“That horse has left the barn. If law enforcement wants that data, they’ll have to subpoena an individual [rather than their email provider],” says Janke. “ I worry more about the big data processors. Google and Microsoft rely on data mining to make their profits. I worry more about them collectively because there is money on the line. I worry about that more than the nation states.”
The Alliance is not just focused on the big dogs. They’re also hoping to enlist smaller providers that want to offer more private and secure email services. Levison will play crypto-prophet, with plans to rack up frequent flier miles to help providers and organizations get this up and running when they release the tool in 2014. “If we have to fly to Switzerland and South Africa, that’s what we’ll do,” says Janke.
“We think the world is ready to embrace a new system,” says Levison.
Cody Wilson rattled lawmakers and law-enforcement agencies with a plastic gun created from a 3-D printer, home computer and blueprints he posted online for anyone to download.
Now, the 25-year-old law-school dropout is about to launch software aimed at covering the tracks of financial transactions made with bitcoin, the virtual currency that has exploded in popularity among spenders and speculators—and raised concerns among regulators that it might be used for illegal activity.
"We need an anonymous cash online," says Mr. Wilson, who oversees from his apartment near the University of Texas at Austin about a dozen self-described antiestablishment techies working on the software, called Dark Wallet. Some of them are paid in bitcoin.
"It's not that I want you to buy drugs," he says. "It's just that I think you should have the freedom to do it."
Bits And Pieces
Mystery still surrounds Bitcoin. Its creator — or creators — has remained anonymous and specific details surrounding the history of the virtual currency remain fuzzy. Still, buzz is growing. Here's a rough timeline of the Bitcoin evolution.
Mr. Wilson is one of the most prominent examples in a band of hackers, programmers and agitators trying to deploy technology in ways that disrupt what they see as limits on personal freedom. Even though they often live, work or mingle in Silicon Valley, they claim its rise has created too much technology that benefits corporate America or helps government snoop.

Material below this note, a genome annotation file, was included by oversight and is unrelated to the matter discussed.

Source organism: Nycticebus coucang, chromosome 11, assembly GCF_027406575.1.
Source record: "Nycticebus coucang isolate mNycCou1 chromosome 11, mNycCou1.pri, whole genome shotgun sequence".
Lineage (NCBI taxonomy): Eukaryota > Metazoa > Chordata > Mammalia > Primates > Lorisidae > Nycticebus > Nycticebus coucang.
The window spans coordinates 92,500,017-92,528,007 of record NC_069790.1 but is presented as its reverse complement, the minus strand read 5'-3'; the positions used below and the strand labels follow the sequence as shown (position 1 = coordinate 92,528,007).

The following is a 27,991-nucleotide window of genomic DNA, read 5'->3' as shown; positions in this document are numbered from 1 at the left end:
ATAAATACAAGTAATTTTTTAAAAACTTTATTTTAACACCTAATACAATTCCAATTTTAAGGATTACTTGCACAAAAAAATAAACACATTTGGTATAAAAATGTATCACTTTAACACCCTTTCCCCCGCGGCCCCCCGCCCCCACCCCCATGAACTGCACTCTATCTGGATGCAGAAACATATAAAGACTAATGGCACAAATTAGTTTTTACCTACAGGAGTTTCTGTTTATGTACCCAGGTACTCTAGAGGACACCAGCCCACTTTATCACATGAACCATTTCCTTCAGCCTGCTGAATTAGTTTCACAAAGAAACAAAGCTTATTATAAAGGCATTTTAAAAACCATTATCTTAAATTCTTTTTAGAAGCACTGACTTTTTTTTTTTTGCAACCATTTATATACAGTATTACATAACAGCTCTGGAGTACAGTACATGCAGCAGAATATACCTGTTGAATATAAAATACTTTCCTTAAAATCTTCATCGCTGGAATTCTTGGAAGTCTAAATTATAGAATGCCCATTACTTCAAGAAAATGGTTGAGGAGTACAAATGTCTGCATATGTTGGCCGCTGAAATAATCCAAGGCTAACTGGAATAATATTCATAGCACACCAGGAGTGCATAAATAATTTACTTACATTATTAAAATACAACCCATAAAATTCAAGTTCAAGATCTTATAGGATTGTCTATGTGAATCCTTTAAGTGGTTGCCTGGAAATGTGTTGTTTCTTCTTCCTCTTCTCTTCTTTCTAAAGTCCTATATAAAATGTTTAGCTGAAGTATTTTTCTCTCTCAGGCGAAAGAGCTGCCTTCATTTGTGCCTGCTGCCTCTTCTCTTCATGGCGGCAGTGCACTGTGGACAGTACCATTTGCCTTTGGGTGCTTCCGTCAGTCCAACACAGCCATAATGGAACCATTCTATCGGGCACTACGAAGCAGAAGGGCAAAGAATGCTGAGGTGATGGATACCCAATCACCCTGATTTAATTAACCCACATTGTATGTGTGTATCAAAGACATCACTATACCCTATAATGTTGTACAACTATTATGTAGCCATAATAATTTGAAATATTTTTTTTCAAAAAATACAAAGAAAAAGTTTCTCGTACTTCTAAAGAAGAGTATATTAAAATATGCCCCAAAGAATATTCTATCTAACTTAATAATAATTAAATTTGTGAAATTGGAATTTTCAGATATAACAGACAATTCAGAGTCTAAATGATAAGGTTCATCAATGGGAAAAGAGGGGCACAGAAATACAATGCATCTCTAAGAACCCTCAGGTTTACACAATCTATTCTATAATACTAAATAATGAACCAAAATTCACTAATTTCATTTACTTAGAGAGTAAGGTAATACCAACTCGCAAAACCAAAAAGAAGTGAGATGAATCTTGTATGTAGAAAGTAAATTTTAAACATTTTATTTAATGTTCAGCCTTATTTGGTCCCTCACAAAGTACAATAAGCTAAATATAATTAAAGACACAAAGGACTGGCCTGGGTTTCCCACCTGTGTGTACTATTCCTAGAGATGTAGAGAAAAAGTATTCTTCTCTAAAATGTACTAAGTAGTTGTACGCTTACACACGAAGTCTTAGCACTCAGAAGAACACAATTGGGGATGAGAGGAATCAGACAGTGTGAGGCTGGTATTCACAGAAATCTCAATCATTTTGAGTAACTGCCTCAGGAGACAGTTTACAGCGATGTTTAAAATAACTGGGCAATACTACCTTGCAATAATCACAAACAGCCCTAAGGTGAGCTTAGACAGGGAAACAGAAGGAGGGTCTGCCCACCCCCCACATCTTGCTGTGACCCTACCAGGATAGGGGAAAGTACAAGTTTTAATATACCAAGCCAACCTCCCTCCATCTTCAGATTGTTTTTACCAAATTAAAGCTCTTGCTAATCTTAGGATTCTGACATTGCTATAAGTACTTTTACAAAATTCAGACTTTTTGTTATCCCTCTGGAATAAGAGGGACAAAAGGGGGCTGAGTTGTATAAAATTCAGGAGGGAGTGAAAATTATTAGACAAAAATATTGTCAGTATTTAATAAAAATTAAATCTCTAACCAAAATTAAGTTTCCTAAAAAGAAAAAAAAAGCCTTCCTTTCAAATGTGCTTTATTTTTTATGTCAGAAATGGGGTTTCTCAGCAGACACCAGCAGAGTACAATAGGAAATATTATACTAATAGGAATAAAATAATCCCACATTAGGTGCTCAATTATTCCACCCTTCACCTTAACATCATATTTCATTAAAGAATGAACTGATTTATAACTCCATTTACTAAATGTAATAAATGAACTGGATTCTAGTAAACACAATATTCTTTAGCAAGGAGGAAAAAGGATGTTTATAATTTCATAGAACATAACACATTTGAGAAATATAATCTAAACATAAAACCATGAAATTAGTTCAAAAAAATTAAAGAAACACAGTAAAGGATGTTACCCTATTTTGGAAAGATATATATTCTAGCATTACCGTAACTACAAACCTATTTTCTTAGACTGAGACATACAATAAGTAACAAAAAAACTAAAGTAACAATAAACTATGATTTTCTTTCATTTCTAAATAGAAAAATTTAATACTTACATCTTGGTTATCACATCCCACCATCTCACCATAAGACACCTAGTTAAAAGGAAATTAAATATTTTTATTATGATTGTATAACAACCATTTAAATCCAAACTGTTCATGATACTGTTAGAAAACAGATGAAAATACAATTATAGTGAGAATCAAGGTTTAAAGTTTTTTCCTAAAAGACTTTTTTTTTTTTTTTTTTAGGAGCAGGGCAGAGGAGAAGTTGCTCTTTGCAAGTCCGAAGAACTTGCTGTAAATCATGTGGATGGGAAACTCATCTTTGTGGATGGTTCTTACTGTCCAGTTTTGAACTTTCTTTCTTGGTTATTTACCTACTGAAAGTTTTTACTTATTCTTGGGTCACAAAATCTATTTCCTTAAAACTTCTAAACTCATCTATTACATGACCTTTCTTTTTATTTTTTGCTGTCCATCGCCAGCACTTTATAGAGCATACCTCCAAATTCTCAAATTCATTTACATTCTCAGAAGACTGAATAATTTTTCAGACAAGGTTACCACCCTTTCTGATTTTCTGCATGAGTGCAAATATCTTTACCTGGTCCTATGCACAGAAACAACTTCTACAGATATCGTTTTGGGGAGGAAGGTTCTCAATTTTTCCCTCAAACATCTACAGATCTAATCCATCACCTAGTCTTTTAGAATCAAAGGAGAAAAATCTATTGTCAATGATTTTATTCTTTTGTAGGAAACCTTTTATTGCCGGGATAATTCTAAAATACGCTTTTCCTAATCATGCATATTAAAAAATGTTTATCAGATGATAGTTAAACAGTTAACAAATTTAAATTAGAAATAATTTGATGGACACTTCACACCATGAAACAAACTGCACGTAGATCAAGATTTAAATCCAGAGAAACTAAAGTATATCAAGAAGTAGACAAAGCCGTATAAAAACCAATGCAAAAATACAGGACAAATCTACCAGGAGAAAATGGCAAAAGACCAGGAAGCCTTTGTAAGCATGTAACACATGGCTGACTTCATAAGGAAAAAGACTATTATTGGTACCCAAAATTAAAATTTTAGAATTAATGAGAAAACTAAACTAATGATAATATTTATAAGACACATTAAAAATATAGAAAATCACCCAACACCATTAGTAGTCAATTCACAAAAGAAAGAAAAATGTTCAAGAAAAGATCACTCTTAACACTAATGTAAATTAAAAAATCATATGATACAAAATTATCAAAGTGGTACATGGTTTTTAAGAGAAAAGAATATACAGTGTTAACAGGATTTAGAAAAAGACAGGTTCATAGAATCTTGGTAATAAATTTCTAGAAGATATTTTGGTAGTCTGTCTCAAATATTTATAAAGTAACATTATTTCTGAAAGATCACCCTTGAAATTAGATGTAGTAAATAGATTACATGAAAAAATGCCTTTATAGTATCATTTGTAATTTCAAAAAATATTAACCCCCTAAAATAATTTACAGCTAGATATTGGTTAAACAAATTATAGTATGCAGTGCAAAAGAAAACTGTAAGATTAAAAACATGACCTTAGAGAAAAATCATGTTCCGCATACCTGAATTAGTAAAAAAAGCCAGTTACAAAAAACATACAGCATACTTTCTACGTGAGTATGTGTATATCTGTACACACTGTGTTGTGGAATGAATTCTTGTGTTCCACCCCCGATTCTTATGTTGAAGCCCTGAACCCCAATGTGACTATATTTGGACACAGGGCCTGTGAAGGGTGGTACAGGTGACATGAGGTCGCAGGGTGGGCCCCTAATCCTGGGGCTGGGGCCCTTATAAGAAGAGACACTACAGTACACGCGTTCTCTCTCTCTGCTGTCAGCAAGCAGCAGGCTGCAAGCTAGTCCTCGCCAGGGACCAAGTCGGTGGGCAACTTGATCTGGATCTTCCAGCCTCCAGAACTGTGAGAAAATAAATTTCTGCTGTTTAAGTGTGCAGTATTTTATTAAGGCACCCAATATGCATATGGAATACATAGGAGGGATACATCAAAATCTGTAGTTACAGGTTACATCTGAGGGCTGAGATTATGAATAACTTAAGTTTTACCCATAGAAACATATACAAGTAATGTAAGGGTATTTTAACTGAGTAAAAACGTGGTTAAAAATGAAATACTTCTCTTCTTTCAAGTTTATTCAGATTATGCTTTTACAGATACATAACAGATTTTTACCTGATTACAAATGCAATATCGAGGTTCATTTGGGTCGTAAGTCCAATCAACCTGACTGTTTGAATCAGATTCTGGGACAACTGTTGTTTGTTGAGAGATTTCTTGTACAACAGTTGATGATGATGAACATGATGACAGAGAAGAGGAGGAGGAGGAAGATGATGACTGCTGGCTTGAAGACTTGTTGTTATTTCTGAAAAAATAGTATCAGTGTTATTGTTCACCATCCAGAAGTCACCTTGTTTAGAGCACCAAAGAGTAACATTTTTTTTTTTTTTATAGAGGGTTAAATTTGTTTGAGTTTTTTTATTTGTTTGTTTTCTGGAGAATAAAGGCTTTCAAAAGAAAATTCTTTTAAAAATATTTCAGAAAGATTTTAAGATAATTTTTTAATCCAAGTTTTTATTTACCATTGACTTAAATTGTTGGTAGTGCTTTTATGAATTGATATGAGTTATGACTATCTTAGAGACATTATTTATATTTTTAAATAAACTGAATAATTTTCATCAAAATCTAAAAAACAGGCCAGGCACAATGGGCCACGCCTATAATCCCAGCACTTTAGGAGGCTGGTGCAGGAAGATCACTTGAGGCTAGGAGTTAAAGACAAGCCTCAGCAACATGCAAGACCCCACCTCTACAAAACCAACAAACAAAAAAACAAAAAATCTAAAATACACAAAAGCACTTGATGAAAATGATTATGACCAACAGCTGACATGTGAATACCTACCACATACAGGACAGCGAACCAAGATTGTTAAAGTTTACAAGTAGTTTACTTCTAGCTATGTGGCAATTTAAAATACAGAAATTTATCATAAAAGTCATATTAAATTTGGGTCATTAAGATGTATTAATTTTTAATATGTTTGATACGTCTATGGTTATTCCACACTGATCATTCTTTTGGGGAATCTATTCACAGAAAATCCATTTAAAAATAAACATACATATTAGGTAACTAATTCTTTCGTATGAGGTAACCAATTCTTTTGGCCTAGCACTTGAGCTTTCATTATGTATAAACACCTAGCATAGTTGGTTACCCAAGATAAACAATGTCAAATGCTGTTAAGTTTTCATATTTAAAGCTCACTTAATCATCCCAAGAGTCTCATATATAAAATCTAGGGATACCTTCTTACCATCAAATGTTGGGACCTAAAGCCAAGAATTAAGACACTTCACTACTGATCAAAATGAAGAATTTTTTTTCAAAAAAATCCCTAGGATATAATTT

In the 1980s, such techies were known as cypherpunks and obsessed with using complex encryption to keep communications secret. The modern version is more consumer-oriented and often focuses on mainstream products, such as Web browsers, open-source software and iPhones, with the aim of having world-wide impact.
Mr. Wilson, who graduated from the University of Central Arkansas in 2010 and then started law school here, shuns political labels. His bedroom features a Texas flag that says "Come and take it," a bookshelf with copies of the Federalist Papers and Austrian-born economist Friedrich von Hayek's libertarian treatise "Road to Serfdom," and several random bullets.
While bitcoin critics claim the online currency is vulnerable to use to lawbreakers because people can make online transactions without giving their real names or addresses, Mr. Wilson and other bitcoin purists says it isn't secret enough.
To prevent fraud, all transactions made with each jumble of computer code tied to the currency are automatically posted in a public ledger called the "block chain." That means it is possible for authorities to track a person's transactions if they can determine the user's unique bitcoin address.
Dark Wallet is a no-frills, low-budget push led by Mr. Wilson to make bitcoin the electronic-commerce equivalent of a Swiss bank account. Attached to a browser such as Google Inc.'s Chrome, Dark Wallet will try to scramble the long strings of numbers and letters that form bitcoins. The scrambling will occur as bitcoins are spent, making it harder to detect who is buying what.
The first version of Dark Wallet is set for release in early 2014, though a specific date hasn't been decided. It will be free, though the developers are accepting donations.
Supporters concede it is likely impossible to make bitcoin transactions absolutely untraceable. Still, if Dark Wallet delivers as hoped and catches on with the virtual currency's users, law-enforcement officials will have more trouble tracking the flow of online commerce, some people close to U.S. government officials say.